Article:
Monday, March 14, 2016

How to Oil Paint, Choosing colors for oil painting -- Part 2 of 4

Art Instruction, Choosing Colors for Oil Painting -- Part 2 Paint Properties 

Many art colleges and universities have over the last years especially, focused their attention when instructing art students, on encouraging the students to work primarily on their creativity and to "express themselves". However this has meant that the actual materials they should use to express this creativity have often been overlooked.

As you progress your journey in becoming an oil painter, you may like / should try to learn a little about the various different properties that individual paint colours possess. Apart from the obvious properties to consider such as hue, value and colour, there are properties such as transparency, opaqueness, oil content, type of oil, pigment content and light-fastness of the paint colour. Also how fast they dry, their tinting strength and their consistency. Then there are factors of compatibility with other pigments. Lastly, and important too, some paints contain lead and care needs to be taken in working with such paints. Different manufacturers will mean the same colour could be slightly different from brand to brand also.

The most important property of a paint colour is it's light-fastness.

Colours fade when their molecules are broken down when exposed to the power of light, the shorter the wavelength the more the power the light will have. So UV light packs a punch. Some pigments are better at withstanding this attack. Iron Oxide colours and heavy metal colours, such as cadmium or cobalt can withstand UV light.

If you want to protect your artwork from fading, then it is best to choose colours with good light fastness properties and avoid displaying the painting in direct sunlight. This means - how likely is the paint to fade in colour over time. Quite a bad feeling if you see your beautiful portrait of a loved one fading into obscurity after a few seasons on the wall....So what should you do?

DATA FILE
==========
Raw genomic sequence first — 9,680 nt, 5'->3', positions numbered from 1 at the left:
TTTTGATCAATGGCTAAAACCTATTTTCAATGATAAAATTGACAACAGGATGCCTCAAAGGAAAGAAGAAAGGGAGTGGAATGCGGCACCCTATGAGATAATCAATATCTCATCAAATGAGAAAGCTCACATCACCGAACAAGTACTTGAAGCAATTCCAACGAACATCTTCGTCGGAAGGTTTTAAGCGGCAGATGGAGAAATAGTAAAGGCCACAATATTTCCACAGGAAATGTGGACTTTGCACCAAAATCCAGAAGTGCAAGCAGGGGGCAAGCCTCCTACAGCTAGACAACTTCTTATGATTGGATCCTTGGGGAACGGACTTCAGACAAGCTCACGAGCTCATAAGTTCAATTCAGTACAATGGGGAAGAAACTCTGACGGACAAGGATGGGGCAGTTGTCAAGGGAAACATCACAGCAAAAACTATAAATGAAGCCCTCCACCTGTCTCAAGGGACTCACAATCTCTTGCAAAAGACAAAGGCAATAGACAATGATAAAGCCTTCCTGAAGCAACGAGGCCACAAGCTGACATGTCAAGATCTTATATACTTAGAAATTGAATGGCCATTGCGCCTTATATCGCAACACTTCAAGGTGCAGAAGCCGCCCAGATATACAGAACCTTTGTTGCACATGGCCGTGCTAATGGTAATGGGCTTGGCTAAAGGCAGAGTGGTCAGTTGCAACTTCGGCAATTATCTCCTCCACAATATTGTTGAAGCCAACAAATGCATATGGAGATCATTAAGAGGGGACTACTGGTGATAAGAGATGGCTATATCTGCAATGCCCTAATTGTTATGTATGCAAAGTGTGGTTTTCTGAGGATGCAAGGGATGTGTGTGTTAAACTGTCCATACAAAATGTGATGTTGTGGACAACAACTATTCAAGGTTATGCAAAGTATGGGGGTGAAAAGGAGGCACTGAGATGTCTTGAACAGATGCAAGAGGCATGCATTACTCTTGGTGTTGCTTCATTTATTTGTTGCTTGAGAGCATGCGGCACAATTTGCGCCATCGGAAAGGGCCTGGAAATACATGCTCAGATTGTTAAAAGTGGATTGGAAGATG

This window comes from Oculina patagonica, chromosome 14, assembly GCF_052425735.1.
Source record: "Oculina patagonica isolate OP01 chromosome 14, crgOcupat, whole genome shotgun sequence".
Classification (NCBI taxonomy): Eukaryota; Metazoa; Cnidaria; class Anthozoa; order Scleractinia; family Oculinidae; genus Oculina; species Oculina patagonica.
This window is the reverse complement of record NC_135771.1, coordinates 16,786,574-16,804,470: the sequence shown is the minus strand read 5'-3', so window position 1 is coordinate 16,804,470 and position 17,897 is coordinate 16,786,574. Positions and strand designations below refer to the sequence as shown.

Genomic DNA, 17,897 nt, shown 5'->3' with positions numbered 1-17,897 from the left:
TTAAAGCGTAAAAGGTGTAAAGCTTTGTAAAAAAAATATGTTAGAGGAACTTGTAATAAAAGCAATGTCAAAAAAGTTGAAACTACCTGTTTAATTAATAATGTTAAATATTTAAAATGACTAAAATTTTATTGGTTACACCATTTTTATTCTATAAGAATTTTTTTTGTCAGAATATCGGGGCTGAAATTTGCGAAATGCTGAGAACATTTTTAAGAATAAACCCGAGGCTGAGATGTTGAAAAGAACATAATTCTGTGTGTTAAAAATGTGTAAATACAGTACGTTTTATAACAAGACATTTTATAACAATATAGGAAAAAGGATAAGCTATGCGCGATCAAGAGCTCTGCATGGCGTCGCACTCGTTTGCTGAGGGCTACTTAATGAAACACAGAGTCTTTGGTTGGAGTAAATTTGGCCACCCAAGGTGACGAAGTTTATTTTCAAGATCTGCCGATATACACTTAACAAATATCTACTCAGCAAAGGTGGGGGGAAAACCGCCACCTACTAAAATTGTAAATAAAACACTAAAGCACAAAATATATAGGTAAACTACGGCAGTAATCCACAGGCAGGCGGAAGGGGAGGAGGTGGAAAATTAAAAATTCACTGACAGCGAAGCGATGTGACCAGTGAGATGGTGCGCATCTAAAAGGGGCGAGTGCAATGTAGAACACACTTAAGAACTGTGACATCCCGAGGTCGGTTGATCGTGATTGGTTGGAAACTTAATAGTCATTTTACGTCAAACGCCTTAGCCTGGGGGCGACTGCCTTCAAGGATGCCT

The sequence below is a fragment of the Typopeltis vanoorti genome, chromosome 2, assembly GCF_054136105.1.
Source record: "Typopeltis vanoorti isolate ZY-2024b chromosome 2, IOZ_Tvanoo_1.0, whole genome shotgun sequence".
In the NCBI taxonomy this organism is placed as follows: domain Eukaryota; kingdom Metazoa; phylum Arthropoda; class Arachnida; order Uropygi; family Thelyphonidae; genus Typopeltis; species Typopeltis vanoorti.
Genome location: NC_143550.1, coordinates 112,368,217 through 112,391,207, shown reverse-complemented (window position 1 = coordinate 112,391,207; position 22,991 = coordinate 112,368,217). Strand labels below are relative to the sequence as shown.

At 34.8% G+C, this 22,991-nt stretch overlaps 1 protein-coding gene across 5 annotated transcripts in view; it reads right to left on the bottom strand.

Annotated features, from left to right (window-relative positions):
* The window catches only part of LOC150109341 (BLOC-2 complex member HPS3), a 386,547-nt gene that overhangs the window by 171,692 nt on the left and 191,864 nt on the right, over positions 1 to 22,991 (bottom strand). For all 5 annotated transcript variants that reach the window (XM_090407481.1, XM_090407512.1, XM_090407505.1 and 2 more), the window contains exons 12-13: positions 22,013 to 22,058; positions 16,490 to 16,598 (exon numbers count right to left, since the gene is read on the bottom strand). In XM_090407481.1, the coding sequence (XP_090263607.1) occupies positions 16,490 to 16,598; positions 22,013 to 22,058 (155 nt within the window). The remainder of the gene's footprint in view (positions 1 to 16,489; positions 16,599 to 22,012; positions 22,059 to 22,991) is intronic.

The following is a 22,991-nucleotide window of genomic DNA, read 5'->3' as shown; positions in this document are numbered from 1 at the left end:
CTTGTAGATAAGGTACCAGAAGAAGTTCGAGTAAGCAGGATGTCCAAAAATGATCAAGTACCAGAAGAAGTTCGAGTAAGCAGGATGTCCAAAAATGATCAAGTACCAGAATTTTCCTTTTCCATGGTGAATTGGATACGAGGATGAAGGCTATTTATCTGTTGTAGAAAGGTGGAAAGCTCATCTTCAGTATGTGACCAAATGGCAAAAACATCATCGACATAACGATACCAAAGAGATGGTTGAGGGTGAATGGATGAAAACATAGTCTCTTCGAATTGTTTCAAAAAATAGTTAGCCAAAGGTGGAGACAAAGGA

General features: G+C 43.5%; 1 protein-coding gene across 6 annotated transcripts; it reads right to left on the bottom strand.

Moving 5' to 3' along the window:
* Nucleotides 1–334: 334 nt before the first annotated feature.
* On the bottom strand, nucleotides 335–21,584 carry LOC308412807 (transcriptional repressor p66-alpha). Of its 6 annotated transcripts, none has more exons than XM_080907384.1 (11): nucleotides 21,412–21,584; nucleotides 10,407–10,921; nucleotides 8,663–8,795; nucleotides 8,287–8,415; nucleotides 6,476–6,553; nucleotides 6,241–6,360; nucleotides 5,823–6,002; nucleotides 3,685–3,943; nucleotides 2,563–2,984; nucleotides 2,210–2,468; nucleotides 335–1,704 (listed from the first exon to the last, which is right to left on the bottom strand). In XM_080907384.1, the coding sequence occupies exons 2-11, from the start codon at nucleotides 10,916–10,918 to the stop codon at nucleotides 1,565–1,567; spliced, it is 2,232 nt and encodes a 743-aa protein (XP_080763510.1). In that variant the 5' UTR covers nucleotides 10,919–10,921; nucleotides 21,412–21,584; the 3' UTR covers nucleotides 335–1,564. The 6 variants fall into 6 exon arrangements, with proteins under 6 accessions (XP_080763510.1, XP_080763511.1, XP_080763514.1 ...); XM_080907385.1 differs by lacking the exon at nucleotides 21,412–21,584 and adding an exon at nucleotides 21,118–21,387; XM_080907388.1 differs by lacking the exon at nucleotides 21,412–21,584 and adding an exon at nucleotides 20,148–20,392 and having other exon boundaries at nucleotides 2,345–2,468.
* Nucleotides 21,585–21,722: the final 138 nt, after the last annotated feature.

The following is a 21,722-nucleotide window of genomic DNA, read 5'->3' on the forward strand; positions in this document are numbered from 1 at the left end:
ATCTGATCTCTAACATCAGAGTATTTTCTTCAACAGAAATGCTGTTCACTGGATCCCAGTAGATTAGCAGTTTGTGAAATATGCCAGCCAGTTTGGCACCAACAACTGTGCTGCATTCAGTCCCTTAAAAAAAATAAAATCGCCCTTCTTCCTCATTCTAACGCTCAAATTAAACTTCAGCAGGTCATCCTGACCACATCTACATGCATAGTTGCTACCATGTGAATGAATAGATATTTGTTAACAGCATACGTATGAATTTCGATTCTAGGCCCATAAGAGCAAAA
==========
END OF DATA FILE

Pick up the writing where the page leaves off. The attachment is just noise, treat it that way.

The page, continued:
Look to buy paints with an ASTM (American Society for Testing Materials) rating of I (very light fast) or II (lightfast enough to use for painting).
If you use ratings III, IV or V then the colours will change in time and may fade completely. Alizarin Crimson is one of the paints that is best avoided as it is not light fast. A good alternative is Permanent Rose, also called Quinacridone Rose or Rose Lake. It is PV19.
Different brands have different notation. Winsor & Newton use A (permanent), AA (extremely permanent), and also the above I,II,III system too sometimes. Daler & Rowney Georgian brand use Permanence followed by *** symbols. Three stars is fine and four is best.

The next quality perhaps to consider is the quality, or pigment content of the paints.

Depending on the brand, most paints come in two grades, artists and students. Artists grade paints are made with the higher amount of pigment content and less extenders, and they produce stronger more vibrant levels of colour. They also cost a lot more in some cases! If you are starting out, it might be worth while to buy the student grades for now. The difference is not so noticeable, I have found, although the fact that paints can last a lifetime depending on your rate of working, and use of a colour, perhaps the better investment is to go for the more expensive brand when you can afford it. I use the best I can afford when I am doing commission work or work for sale.

For more tips about properties see part 1 , part 3 and part 4 of this article.

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